The required format for statutory accounts for small companies has changed. We consider the reporting requirements and their impact. At Naail & Co, we can provide guidance on the new reporting standards in the Greater London area.
The required format of statutory accounts that small companies have to prepare and send to Companies House has changed. This factsheet sets out the choices that small companies now have. The nature of the company’s activities, the types of assets which it has and whether external scrutiny is required/desired will need to be considered.
We would be happy to assist you in providing specific advice for your company.
Small companies, depending on size, have the following options:
Many more companies now qualify as small as a result of the substantially increased company size limits:
The size limits to qualify as a micro-entity are set out below:
A company needs to meet two out of three of the above criteria for two consecutive years to qualify as a small or micro company, unless it is the first year of the company’s existence, in which case only that year has to be considered. The turnover limit is adjusted if the financial year is longer or shorter than twelve months.
There are certain exclusions from the above small and micro-entity size limits which are set out in the Companies Act 2006. Certain types of entity are prohibited from preparing micro-entity accounts for example charities.
The previous option of filing abbreviated accounts has been withdrawn, however, small companies continue to have the option of not filing their profit and loss account and/or directors’ report at Companies House.
Small companies have the option of preparing less detailed accounts (abridged accounts) for members, providing every member agrees annually, and will be able to choose to abridge the balance sheet, the profit and loss account or both. Charities are also prohibited from preparing abridged accounts.
The accounts of a micro-entity are considerably shorter and simpler than those otherwise required for a small company. Micro-companies are no longer required to prepare a Directors’ report.
The profit and loss account and balance sheet include less detail. For example current assets are shown in aggregated total on the balance sheet rather than being analysed into stocks, debtors and cash.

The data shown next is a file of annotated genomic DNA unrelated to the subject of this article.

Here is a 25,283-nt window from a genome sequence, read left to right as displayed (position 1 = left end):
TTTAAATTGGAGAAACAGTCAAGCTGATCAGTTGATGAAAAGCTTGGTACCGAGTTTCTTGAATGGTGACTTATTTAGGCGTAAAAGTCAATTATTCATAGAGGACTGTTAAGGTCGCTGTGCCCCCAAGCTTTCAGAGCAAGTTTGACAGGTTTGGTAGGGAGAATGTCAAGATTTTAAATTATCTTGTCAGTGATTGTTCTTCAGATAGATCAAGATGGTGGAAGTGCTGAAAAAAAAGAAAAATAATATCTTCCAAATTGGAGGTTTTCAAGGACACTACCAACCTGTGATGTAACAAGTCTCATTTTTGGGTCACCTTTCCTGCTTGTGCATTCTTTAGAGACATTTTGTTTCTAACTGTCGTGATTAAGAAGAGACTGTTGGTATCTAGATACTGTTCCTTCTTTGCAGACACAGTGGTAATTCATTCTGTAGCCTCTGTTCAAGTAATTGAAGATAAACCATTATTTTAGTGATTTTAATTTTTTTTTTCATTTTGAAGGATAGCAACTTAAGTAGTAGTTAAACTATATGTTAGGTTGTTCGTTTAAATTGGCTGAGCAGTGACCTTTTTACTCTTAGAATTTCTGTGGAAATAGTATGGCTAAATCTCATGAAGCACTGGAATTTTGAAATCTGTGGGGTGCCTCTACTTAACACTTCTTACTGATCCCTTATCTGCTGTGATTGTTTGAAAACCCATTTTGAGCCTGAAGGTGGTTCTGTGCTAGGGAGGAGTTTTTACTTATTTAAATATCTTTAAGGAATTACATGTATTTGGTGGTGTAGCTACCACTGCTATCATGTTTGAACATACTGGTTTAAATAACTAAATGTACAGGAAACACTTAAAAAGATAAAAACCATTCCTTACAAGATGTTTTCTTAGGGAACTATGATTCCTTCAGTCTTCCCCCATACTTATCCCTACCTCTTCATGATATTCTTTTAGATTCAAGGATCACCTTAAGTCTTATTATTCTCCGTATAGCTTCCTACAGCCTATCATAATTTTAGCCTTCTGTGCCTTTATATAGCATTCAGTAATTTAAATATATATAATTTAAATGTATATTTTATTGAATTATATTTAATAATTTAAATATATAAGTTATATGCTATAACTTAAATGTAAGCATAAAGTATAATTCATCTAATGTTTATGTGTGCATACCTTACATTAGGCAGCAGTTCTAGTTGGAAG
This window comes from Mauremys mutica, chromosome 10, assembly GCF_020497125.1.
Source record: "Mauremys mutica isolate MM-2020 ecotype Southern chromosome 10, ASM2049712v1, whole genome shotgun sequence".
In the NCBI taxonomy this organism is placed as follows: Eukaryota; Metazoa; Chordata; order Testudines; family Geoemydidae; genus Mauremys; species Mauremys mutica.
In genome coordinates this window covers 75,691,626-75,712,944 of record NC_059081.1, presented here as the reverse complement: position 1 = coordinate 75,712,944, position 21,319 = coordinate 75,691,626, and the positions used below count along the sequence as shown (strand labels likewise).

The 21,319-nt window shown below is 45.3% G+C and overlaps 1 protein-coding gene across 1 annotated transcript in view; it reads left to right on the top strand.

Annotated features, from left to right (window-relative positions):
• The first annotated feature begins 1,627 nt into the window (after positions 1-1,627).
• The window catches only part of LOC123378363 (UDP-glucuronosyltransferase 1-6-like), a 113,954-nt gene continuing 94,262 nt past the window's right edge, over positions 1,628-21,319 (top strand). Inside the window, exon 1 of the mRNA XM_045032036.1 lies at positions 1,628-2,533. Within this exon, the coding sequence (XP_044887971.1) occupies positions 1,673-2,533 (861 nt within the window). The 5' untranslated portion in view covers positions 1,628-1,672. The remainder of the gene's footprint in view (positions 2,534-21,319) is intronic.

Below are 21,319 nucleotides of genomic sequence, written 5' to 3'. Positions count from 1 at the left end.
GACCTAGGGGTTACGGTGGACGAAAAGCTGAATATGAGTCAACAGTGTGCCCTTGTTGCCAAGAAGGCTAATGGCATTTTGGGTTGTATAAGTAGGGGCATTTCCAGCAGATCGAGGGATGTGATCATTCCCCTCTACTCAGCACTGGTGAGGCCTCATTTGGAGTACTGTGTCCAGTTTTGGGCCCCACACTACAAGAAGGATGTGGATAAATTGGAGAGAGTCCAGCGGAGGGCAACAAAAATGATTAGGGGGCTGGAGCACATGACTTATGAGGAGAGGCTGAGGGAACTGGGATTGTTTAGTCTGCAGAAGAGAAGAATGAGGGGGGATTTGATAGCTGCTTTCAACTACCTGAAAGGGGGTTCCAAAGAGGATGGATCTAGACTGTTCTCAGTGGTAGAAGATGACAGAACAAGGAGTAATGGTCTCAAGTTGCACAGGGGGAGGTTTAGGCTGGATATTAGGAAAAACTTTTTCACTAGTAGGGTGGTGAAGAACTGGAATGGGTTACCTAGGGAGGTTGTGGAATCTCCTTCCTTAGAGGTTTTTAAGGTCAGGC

Notes of the following should be disclosed at the foot of the balance sheet:
Only the balance sheet and the footnotes need to be filed at Companies House. The profit and loss account does not need to be filed.
The company does not need to produce (nor file) typical small company notes such as:
Fair value accounting and alternative accounting rules cannot be applied in micro-entity accounts, meaning no revaluations or measurement at fair value is permitted.
The financial statements of a small entity must give a true and fair view of the assets, liabilities, financial position and profit or loss of the small entity for the reporting period.
A complete set of financial statements of a small entity must include all of the following:
A statement of cashflows is not required.
The following may however be required in order to show a true and fair view:
In relation to the notes of the accounts one significant exemption is available in relation to related party transactions. Only material related party transactions which are not concluded under normal market conditions will need to be considered for disclosure.
The table below sets out the requirements including those encouraged for FRS 102 Section 1A and FRS 105:
|FRS 102 (Section 1A)||FRS 105|
|Profit and loss account||Yes||Yes|
|Statement of comprehensive income / Statement of total recognised gains/losses||Encouraged||No|
|Statement of changes in equity / Statement of income & retained earnings / shareholders’ funds note||Encouraged||No|
|Statement of cash flows||No||No|
FRS 105 imposes simpler accounting treatment compared to FRS 102 Section 1A. There are numerous differences between FRS 102 Section 1A and FRS 105 but the most significant are as follows:
Fair value accounting is not permitted under FRS 105. By contrast, FRS 102 Section 1A permits (and in some cases requires) some assets to be measured at fair value annually.
The following assets and liabilities are most significantly impacted by fair value accounting under Section 1A:
FRS 105 does not allow companies to recognise deferred tax. By contrast, FRS 102 Section 1A requires deferred tax to be provided on fair value adjustments, and therefore likely to occur more frequently than before.
If you are in the Greater London area please do contact us at Naail & Co for guidance on the required format for small company accounts.
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